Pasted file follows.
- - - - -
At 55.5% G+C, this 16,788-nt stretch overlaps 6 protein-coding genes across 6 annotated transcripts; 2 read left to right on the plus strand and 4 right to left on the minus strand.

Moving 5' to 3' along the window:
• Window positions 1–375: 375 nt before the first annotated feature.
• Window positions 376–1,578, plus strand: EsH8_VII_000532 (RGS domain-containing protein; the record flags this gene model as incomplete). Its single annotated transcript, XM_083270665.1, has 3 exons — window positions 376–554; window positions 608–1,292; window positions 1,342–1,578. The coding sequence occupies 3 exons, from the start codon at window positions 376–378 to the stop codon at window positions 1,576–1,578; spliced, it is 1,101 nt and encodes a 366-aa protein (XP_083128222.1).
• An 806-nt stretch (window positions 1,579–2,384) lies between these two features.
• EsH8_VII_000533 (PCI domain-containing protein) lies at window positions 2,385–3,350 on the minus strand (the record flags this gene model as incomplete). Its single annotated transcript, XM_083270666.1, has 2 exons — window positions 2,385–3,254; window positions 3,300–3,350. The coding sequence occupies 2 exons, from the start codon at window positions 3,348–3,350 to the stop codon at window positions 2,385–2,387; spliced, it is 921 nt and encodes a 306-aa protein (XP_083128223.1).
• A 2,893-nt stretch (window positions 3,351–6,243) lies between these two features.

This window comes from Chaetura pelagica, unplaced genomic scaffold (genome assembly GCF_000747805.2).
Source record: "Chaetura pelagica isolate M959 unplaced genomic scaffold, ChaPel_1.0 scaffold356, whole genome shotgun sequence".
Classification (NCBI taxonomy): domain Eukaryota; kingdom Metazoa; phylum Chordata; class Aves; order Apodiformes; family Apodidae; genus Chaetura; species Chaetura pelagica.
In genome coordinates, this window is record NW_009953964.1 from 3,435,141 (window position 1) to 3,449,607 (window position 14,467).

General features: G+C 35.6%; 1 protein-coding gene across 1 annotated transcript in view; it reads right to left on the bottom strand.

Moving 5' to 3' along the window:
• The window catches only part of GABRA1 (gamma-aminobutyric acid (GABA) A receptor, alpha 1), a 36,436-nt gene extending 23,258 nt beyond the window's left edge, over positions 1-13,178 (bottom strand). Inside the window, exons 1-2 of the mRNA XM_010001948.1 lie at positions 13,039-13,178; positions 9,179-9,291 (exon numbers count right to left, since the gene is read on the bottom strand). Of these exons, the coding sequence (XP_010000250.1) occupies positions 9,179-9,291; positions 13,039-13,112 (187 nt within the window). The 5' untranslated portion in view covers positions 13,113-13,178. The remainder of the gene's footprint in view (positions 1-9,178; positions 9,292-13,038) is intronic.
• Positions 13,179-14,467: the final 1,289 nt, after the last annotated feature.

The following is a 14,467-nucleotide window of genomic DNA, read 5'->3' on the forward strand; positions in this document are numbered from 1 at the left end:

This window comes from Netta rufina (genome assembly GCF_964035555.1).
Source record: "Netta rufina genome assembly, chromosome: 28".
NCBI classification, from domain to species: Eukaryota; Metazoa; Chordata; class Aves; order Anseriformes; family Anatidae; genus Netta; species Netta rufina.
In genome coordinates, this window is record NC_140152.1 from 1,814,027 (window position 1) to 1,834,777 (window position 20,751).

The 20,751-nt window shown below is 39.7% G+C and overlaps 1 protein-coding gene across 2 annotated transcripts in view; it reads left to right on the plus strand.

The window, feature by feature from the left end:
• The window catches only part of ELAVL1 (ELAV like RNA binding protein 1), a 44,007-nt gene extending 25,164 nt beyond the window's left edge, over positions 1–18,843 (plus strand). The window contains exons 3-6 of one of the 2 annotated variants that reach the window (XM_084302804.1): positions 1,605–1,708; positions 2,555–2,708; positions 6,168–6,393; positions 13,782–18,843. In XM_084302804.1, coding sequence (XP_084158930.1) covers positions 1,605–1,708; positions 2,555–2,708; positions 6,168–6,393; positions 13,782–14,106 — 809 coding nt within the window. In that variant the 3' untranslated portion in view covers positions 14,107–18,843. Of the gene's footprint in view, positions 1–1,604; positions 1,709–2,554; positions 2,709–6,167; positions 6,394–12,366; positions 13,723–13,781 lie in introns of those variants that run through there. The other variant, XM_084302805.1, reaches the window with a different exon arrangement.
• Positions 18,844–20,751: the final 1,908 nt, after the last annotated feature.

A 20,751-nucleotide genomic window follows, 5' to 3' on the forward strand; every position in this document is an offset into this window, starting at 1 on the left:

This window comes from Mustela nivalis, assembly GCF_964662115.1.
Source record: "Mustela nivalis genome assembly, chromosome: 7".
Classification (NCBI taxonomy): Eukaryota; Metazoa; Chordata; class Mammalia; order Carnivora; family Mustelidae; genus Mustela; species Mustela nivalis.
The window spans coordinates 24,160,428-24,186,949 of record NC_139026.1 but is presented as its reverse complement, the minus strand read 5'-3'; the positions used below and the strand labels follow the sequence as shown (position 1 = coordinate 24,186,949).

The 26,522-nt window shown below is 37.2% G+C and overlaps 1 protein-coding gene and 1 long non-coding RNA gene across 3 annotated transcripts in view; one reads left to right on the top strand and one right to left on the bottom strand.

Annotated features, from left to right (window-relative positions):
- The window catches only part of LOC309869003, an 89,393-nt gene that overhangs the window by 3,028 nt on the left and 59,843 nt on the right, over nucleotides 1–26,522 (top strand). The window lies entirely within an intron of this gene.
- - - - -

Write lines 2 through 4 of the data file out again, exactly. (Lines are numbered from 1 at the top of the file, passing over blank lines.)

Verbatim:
Moving 5' to 3' along the window:
• Window positions 1–375: 375 nt before the first annotated feature.
• Window positions 376–1,578, plus strand: EsH8_VII_000532 (RGS domain-containing protein; the record flags this gene model as incomplete). Its single annotated transcript, XM_083270665.1, has 3 exons — window positions 376–554; window positions 608–1,292; window positions 1,342–1,578. The coding sequence occupies 3 exons, from the start codon at window positions 376–378 to the stop codon at window positions 1,576–1,578; spliced, it is 1,101 nt and encodes a 366-aa protein (XP_083128222.1).